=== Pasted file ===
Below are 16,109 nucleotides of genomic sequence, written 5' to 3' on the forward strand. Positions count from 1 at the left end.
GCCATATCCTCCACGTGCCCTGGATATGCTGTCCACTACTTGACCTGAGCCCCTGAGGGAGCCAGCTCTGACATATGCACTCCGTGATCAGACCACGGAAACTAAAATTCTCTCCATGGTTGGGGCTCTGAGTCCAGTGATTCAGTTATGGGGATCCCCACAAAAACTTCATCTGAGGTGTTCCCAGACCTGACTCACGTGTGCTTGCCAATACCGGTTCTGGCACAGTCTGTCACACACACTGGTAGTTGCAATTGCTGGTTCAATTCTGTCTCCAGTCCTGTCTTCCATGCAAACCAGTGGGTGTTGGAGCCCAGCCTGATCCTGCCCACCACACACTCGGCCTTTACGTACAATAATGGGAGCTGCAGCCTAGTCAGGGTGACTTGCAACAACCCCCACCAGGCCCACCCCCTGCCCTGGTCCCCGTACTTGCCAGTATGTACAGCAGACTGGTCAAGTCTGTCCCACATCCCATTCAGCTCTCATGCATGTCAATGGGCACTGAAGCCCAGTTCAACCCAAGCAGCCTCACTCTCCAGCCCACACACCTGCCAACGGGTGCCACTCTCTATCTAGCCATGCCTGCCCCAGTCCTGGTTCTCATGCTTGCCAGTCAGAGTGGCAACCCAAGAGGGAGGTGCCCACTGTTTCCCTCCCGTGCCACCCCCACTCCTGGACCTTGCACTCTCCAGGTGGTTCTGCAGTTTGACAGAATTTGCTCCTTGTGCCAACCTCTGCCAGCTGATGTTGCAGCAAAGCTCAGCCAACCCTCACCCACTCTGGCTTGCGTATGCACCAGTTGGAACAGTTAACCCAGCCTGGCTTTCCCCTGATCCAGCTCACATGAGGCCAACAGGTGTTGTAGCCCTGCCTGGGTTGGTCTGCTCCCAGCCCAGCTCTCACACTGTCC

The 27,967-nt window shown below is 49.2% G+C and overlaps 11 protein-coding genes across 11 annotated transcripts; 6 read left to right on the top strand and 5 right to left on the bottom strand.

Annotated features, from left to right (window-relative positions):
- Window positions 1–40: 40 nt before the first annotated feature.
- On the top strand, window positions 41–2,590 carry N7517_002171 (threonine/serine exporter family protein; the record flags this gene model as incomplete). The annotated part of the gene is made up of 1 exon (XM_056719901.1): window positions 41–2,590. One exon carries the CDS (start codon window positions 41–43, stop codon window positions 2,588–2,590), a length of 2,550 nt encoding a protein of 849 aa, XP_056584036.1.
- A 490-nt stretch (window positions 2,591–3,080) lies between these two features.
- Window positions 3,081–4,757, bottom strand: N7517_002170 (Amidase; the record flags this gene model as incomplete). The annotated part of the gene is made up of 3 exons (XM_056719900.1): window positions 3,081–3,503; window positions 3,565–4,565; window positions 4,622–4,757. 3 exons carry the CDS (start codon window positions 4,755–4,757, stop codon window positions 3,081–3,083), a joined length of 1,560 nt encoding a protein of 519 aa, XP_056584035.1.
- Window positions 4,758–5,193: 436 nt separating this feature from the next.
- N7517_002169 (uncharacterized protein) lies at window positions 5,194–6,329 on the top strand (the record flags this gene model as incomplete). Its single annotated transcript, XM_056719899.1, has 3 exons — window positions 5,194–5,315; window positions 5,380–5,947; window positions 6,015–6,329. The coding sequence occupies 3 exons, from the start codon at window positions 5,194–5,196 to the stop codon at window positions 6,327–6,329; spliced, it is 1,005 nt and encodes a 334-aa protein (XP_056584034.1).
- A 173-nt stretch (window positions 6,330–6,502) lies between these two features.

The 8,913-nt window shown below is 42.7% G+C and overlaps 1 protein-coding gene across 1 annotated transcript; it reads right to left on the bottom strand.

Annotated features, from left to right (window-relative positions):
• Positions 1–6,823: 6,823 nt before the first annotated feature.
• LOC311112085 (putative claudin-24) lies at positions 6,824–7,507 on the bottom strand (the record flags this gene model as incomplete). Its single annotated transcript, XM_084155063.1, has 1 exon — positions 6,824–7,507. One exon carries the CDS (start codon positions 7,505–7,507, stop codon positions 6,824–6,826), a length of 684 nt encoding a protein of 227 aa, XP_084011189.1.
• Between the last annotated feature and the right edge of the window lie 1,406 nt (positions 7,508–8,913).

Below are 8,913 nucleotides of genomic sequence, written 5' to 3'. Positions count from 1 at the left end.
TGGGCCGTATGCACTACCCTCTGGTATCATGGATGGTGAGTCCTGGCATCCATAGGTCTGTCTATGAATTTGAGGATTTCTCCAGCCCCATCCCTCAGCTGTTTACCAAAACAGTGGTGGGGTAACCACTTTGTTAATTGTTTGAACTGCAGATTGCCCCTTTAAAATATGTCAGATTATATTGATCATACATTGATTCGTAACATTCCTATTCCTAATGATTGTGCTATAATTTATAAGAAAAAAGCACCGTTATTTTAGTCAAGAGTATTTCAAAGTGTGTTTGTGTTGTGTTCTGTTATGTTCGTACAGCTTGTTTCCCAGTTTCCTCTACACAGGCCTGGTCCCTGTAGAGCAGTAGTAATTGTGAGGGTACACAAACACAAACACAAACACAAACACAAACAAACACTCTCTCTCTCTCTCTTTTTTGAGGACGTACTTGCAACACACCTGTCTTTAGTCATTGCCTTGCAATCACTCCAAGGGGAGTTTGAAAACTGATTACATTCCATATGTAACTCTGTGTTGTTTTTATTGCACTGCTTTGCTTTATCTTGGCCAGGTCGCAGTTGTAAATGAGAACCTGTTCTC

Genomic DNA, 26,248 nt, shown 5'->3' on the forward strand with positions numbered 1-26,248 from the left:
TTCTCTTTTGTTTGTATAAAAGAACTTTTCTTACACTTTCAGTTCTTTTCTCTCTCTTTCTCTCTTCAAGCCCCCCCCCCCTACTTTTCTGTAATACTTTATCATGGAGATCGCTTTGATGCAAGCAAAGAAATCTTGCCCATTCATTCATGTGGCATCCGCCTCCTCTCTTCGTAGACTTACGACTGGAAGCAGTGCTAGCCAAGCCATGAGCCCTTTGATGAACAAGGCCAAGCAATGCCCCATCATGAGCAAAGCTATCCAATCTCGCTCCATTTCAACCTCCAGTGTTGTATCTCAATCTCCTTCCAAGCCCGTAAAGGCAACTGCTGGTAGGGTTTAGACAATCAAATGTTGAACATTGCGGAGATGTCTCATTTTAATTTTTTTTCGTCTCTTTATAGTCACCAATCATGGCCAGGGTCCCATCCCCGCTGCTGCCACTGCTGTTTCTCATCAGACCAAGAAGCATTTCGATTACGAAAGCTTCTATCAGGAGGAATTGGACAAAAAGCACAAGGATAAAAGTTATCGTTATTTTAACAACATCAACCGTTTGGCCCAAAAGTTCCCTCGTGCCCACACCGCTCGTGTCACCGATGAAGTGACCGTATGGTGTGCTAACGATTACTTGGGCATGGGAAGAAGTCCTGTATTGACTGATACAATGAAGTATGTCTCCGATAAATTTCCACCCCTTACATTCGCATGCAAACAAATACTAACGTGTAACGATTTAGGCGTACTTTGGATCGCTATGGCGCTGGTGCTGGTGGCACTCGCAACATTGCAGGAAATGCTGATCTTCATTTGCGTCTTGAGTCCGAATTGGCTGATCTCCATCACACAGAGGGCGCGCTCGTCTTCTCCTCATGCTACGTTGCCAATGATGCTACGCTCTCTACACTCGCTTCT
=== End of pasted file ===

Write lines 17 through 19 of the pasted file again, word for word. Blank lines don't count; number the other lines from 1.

Below are 8,913 nucleotides of genomic sequence, written 5' to 3'. Positions count from 1 at the left end.
TGGGCCGTATGCACTACCCTCTGGTATCATGGATGGTGAGTCCTGGCATCCATAGGTCTGTCTATGAATTTGAGGATTTCTCCAGCCCCATCCCTCAGCTGTTTACCAAAACAGTGGTGGGGTAACCACTTTGTTAATTGTTTGAACTGCAGATTGCCCCTTTAAAATATGTCAGATTATATTGATCATACATTGATTCGTAACATTCCTATTCCTAATGATTGTGCTATAATTTATAAGAAAAAAGCACCGTTATTTTAGTCAAGAGTATTTCAAAGTGTGTTTGTGTTGTGTTCTGTTATGTTCGTACAGCTTGTTTCCCAGTTTCCTCTACACAGGCCTGGTCCCTGTAGAGCAGTAGTAATTGTGAGGGTACACAAACACAAACACAAACACAAACACAAACAAACACTCTCTCTCTCTCTCTTTTTTGAGGACGTACTTGCAACACACCTGTCTTTAGTCATTGCCTTGCAATCACTCCAAGGGGAGTTTGAAAACTGATTACATTCCATATGTAACTCTGTGTTGTTTTTATTGCACTGCTTTGCTTTATCTTGGCCAGGTCGCAGTTGTAAATGAGAACCTGTTCTC

Genomic DNA, 26,248 nt, shown 5'->3' on the forward strand with positions numbered 1-26,248 from the left: